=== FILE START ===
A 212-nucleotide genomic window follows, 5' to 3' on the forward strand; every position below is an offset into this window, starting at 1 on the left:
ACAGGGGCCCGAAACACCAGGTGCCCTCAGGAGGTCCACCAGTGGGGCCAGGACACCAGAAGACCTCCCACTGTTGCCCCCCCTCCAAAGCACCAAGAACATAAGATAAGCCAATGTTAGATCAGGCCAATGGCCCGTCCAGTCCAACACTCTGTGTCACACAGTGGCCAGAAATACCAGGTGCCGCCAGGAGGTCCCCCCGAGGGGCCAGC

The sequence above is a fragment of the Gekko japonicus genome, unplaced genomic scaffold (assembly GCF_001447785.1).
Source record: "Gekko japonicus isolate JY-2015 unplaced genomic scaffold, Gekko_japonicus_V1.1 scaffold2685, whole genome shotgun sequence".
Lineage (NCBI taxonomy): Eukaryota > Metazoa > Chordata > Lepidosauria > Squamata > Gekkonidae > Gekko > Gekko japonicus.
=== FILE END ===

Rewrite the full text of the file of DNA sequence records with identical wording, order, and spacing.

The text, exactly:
A 212-nucleotide genomic window follows, 5' to 3' on the forward strand; every position below is an offset into this window, starting at 1 on the left:
ACAGGGGCCCGAAACACCAGGTGCCCTCAGGAGGTCCACCAGTGGGGCCAGGACACCAGAAGACCTCCCACTGTTGCCCCCCCTCCAAAGCACCAAGAACATAAGATAAGCCAATGTTAGATCAGGCCAATGGCCCGTCCAGTCCAACACTCTGTGTCACACAGTGGCCAGAAATACCAGGTGCCGCCAGGAGGTCCCCCCGAGGGGCCAGC

The sequence above is a fragment of the Gekko japonicus genome, unplaced genomic scaffold (assembly GCF_001447785.1).
Source record: "Gekko japonicus isolate JY-2015 unplaced genomic scaffold, Gekko_japonicus_V1.1 scaffold2685, whole genome shotgun sequence".
Lineage (NCBI taxonomy): Eukaryota > Metazoa > Chordata > Lepidosauria > Squamata > Gekkonidae > Gekko > Gekko japonicus.